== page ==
Greiss has significantly less experience, but has very good career numbers. He put up a .920 save percentage in 25 games for the Coyotes last season and has a career save percentage of .915. He would likely welcome a chance to start more games and shouldn’t be too expensive.
Stalock only has one season as a backup under his belt, but it was a good one, putting up a .932 save percentage in 24 games for the Sharks. He has very good AHL numbers and would give the Canucks a strong, young tandem in net. The Sharks may want to re-sign Stalock, however, with an eye towards him replacing Antti Niemi in two seasons.
Then there’s Dubnyk, who faced a lot of criticism in his time in Edmonton. It’s hard to judge a goaltender playing behind that defence, but I tend to think Dubnyk is underrated. He’s had more good seasons than bad ones and may be willing to accept a lesser contract for a chance to rejuvenate his career.
The benefit of this approach is being able to go with whoever’s playing best during any given stretch of games and improves the Canucks’ goaltending depth in case Lack isn’t able to be a number one goaltender in the future. The risk is having a goaltending controversy again after the Canucks’ just rid themselves of one. Still, two inexpensive goalies splitting starts is about as uncontroversial as a controversy gets.
Options: So many, you guys. So many.
Upgrading their backup seems to be the Canucks’ biggest need at the goaltender position. Markstrom’s superb AHL stats and international success have not translated to the NHL as of yet and Eriksson could probably use another season of starting in the AHL before he’s ready to make the jump to the big leagues. It’s certainly possible that Markstrom’s issues are correctable under the tutelage of Rollie Melanson, but it may not be worth risking.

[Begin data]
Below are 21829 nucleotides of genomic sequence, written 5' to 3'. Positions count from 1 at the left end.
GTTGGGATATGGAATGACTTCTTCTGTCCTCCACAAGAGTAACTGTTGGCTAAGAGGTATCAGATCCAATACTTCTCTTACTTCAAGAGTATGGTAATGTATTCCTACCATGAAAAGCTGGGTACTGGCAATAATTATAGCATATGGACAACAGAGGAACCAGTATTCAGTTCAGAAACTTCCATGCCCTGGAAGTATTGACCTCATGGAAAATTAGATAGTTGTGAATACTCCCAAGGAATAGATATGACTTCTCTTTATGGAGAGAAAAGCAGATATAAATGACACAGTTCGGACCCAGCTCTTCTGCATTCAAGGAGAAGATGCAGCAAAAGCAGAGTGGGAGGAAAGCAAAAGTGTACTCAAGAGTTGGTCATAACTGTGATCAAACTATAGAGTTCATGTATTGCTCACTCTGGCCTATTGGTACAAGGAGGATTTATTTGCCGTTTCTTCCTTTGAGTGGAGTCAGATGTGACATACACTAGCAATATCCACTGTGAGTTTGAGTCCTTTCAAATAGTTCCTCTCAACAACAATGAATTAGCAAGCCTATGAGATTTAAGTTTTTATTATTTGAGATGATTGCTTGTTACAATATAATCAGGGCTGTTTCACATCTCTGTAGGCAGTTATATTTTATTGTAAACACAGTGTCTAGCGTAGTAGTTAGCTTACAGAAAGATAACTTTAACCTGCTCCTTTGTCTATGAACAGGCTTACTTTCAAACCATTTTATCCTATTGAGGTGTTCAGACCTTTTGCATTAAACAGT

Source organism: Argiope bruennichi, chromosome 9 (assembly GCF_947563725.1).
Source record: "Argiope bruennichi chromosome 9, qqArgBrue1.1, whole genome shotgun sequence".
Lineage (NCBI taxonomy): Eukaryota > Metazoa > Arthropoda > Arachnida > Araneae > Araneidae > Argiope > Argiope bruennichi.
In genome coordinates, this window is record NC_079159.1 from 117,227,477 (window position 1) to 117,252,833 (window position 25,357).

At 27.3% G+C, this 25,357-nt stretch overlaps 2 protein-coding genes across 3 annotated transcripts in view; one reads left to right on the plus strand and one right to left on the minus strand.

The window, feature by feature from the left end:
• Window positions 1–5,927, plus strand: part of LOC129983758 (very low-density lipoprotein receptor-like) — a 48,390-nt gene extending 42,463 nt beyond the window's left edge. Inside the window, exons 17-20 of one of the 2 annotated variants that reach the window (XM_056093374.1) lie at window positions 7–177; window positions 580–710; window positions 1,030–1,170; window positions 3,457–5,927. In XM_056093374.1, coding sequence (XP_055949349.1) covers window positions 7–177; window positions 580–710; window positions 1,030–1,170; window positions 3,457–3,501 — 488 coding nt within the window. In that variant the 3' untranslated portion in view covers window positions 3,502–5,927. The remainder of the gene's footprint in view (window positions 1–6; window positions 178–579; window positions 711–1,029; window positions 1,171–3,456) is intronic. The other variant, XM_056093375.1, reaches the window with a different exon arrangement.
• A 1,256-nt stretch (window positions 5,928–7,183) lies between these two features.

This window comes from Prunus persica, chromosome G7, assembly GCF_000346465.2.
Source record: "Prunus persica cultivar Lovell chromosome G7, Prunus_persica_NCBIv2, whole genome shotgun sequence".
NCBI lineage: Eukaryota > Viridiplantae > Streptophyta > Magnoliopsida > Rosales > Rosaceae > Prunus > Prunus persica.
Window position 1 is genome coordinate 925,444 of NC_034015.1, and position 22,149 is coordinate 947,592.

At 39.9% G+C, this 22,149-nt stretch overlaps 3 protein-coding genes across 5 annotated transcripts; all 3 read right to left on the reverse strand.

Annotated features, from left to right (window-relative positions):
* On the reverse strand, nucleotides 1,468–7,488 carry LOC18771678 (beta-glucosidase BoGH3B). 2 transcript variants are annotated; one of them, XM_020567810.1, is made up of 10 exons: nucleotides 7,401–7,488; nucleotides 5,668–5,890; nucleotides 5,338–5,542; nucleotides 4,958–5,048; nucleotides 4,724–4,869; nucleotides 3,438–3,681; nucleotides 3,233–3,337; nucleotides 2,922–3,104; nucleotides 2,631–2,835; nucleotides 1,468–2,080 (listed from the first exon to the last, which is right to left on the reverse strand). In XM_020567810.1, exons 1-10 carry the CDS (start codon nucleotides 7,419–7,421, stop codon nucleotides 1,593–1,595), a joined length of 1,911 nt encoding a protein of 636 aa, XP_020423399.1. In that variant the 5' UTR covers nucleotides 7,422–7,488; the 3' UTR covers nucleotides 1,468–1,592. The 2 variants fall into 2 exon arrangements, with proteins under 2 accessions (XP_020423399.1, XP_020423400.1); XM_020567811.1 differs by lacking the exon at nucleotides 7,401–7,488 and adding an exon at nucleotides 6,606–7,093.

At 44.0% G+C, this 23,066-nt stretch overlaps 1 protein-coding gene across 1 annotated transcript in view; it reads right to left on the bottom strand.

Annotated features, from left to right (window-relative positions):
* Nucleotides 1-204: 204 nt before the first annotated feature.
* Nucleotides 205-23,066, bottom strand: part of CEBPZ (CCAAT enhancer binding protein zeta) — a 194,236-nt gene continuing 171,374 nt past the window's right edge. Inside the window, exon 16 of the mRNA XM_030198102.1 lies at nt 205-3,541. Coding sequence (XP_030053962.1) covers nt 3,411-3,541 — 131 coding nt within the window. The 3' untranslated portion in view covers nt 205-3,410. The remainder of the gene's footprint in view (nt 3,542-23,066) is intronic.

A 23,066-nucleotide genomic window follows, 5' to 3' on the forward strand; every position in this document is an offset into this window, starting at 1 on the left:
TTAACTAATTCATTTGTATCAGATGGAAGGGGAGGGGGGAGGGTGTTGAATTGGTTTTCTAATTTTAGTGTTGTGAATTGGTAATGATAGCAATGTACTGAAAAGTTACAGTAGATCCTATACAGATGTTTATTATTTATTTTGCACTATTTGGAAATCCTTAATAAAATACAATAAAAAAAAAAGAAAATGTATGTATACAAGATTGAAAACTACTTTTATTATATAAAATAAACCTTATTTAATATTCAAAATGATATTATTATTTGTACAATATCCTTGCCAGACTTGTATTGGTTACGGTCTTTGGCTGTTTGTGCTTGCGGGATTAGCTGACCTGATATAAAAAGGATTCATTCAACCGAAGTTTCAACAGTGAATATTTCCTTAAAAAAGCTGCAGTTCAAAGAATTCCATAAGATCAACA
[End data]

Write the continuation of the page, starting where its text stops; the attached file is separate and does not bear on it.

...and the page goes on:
Ideally, the Canucks would add an older veteran with a lot of experience, who could be relied upon to start more games if Lack struggles and provide mentorship for the young Swede otherwise. There are basically five goaltenders in free agency who fit the bill: Nikolai Khabibulin, Tomas Vokoun, Ilya Bryzgalov, Ray Emery, and Jean-Sebastien Giguere.
Khabibulin is 41 and missed almost all of last season with an injury. Vokoun missed the entire season after undergoing surgery for a blood clot in his pelvis. Giguere is retiring. That leaves Bryzgalov and Emery, who don’t exactly ooze the qualities you look for in a mentor.
So, that’s probably not going to work. The other option is a career backup who is likely to be more reliable than Markstrom or Eriksson. There are many backups available, including Al Montoya, Jason Labarbera, Joey MacDonald, and Curtis McElhinney.
One benefit to going with a career backup is that they’ll be cheap, potentially cheaper than Markstrom’s $1.2 million contract or Eriksson’s $925,000. That would give the Canucks a little more room under the cap to upgrade at forward. A career backup can also be easily sent down to the AHL if one of Markstrom or Eriksson impresses during training camp or with Utica, giving the Canucks some flexibility.
The biggest risk, however, is that Lack falters as a starter. Without a more proven goaltender behind him, the Canucks could be in trouble.
My personal preference would be to target Greiss or Stalock to split starts with Lack. If neither are available to the Canucks, adding someone like Montoya or Labarbera to battle for the backup role with Markstrom or Eriksson seems to be a smart choice.